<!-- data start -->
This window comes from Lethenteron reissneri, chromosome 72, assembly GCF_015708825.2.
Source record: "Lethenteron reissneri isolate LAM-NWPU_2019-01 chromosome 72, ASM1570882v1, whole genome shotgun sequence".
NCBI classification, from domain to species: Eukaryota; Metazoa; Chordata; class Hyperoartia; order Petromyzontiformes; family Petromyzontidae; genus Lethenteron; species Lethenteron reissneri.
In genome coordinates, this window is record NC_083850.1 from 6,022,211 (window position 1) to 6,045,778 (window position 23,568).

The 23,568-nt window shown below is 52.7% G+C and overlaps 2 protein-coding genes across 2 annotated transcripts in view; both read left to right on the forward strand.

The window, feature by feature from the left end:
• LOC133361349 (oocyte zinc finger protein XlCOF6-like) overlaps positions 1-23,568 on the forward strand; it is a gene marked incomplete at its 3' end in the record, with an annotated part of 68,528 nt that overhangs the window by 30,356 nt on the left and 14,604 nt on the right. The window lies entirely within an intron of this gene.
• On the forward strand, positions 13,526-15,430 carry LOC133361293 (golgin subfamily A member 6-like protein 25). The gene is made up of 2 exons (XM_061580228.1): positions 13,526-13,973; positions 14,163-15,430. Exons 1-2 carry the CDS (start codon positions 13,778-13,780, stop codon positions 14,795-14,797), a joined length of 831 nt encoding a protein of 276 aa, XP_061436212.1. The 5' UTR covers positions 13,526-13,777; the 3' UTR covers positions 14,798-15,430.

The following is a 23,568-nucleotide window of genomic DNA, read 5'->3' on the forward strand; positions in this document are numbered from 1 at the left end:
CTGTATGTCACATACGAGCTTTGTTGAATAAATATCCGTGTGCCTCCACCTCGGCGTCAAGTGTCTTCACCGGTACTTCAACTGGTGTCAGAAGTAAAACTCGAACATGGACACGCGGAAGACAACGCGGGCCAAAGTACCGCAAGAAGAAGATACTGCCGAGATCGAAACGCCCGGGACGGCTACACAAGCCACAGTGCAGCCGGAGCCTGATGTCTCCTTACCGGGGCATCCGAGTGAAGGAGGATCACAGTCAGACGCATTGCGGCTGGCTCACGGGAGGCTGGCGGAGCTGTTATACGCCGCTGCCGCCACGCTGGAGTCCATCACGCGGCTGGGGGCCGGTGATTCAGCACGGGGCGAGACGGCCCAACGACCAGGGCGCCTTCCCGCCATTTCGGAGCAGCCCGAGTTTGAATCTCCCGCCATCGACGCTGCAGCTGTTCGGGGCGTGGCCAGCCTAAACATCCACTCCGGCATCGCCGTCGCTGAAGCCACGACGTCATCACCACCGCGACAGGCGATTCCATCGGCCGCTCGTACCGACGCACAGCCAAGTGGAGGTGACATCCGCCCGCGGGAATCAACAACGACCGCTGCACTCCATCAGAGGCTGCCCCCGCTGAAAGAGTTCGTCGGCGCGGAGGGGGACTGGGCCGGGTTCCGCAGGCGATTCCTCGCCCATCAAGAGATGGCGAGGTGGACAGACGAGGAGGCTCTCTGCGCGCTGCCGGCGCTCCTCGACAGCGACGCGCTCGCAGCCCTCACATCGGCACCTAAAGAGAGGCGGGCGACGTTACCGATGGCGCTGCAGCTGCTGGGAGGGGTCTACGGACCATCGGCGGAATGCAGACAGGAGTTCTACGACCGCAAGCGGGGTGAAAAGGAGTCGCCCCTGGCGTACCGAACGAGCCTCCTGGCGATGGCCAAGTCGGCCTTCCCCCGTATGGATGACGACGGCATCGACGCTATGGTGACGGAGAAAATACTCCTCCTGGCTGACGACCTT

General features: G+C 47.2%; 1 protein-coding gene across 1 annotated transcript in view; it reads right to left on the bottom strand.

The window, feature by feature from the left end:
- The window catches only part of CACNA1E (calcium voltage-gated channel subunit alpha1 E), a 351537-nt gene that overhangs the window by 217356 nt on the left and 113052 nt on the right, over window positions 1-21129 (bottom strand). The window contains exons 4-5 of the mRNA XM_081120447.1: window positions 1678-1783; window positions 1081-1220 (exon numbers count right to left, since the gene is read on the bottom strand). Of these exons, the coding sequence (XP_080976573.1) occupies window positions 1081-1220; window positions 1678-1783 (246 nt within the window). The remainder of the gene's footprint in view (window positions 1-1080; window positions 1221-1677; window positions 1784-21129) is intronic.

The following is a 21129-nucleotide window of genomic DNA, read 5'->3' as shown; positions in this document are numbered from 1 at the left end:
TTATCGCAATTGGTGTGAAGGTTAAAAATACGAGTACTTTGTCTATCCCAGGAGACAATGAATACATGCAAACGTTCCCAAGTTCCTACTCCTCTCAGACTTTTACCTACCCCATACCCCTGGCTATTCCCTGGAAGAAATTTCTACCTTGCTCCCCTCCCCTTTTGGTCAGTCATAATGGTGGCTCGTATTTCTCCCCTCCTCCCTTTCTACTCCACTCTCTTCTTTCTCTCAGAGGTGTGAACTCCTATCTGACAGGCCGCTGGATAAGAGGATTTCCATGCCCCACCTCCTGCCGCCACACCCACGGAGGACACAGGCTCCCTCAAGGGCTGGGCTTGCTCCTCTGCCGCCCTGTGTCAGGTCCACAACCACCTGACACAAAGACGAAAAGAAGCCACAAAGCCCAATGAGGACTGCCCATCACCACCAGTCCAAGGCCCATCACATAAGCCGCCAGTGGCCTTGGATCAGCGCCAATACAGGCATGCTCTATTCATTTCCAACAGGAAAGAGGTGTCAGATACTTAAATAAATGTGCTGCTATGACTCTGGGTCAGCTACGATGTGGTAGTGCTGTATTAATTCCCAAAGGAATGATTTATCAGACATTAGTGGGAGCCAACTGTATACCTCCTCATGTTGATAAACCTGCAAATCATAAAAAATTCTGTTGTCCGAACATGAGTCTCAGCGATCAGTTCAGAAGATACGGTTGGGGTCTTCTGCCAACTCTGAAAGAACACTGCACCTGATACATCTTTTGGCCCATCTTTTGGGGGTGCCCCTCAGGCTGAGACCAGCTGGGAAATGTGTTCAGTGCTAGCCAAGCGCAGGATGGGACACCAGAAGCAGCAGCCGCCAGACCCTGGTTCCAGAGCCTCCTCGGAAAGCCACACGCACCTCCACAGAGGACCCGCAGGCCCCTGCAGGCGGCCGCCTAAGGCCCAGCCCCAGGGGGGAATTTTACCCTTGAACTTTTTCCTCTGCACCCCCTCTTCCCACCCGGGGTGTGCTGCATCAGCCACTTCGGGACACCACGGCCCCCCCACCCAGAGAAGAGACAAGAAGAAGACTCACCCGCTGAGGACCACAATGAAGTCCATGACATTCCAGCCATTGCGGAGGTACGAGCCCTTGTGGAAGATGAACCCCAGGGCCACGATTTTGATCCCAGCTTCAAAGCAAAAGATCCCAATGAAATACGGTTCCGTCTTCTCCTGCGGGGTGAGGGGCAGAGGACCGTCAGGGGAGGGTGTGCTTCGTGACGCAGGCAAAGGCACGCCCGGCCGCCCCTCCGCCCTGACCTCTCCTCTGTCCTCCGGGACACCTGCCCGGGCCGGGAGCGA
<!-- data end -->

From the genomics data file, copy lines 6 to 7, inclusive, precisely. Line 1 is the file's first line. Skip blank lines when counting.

The window, feature by feature from the left end:
• LOC133361349 (oocyte zinc finger protein XlCOF6-like) overlaps positions 1-23,568 on the forward strand; it is a gene marked incomplete at its 3' end in the record, with an annotated part of 68,528 nt that overhangs the window by 30,356 nt on the left and 14,604 nt on the right. The window lies entirely within an intron of this gene.